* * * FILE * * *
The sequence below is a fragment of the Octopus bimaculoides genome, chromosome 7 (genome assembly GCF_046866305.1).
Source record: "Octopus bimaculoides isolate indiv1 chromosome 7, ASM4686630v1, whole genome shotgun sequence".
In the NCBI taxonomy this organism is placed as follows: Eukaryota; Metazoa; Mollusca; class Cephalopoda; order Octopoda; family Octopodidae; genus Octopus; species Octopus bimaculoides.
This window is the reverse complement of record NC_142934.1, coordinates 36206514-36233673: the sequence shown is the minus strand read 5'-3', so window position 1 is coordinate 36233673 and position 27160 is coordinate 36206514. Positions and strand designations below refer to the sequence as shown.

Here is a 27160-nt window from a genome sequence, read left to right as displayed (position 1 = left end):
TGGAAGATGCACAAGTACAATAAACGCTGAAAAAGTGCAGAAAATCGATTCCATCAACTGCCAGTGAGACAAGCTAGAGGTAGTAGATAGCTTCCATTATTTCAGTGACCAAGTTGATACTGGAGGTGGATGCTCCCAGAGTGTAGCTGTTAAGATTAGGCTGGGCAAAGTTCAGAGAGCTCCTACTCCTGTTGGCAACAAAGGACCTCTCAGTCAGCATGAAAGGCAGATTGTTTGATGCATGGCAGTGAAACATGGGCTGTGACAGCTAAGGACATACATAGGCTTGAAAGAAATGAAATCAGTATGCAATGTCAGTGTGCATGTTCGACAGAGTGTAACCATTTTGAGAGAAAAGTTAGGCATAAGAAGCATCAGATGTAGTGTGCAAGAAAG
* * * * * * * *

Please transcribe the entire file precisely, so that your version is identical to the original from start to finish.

The sequence below is a fragment of the Octopus bimaculoides genome, chromosome 7 (genome assembly GCF_046866305.1).
Source record: "Octopus bimaculoides isolate indiv1 chromosome 7, ASM4686630v1, whole genome shotgun sequence".
In the NCBI taxonomy this organism is placed as follows: Eukaryota; Metazoa; Mollusca; class Cephalopoda; order Octopoda; family Octopodidae; genus Octopus; species Octopus bimaculoides.
This window is the reverse complement of record NC_142934.1, coordinates 36206514-36233673: the sequence shown is the minus strand read 5'-3', so window position 1 is coordinate 36233673 and position 27160 is coordinate 36206514. Positions and strand designations below refer to the sequence as shown.

Here is a 27160-nt window from a genome sequence, read left to right as displayed (position 1 = left end):
TGGAAGATGCACAAGTACAATAAACGCTGAAAAAGTGCAGAAAATCGATTCCATCAACTGCCAGTGAGACAAGCTAGAGGTAGTAGATAGCTTCCATTATTTCAGTGACCAAGTTGATACTGGAGGTGGATGCTCCCAGAGTGTAGCTGTTAAGATTAGGCTGGGCAAAGTTCAGAGAGCTCCTACTCCTGTTGGCAACAAAGGACCTCTCAGTCAGCATGAAAGGCAGATTGTTTGATGCATGGCAGTGAAACATGGGCTGTGACAGCTAAGGACATACATAGGCTTGAAAGAAATGAAATCAGTATGCAATGTCAGTGTGCATGTTCGACAGAGTGTAACCATTTTGAGAGAAAAGTTAGGCATAAGAAGCATCAGATGTAGTGTGCAAGAAAG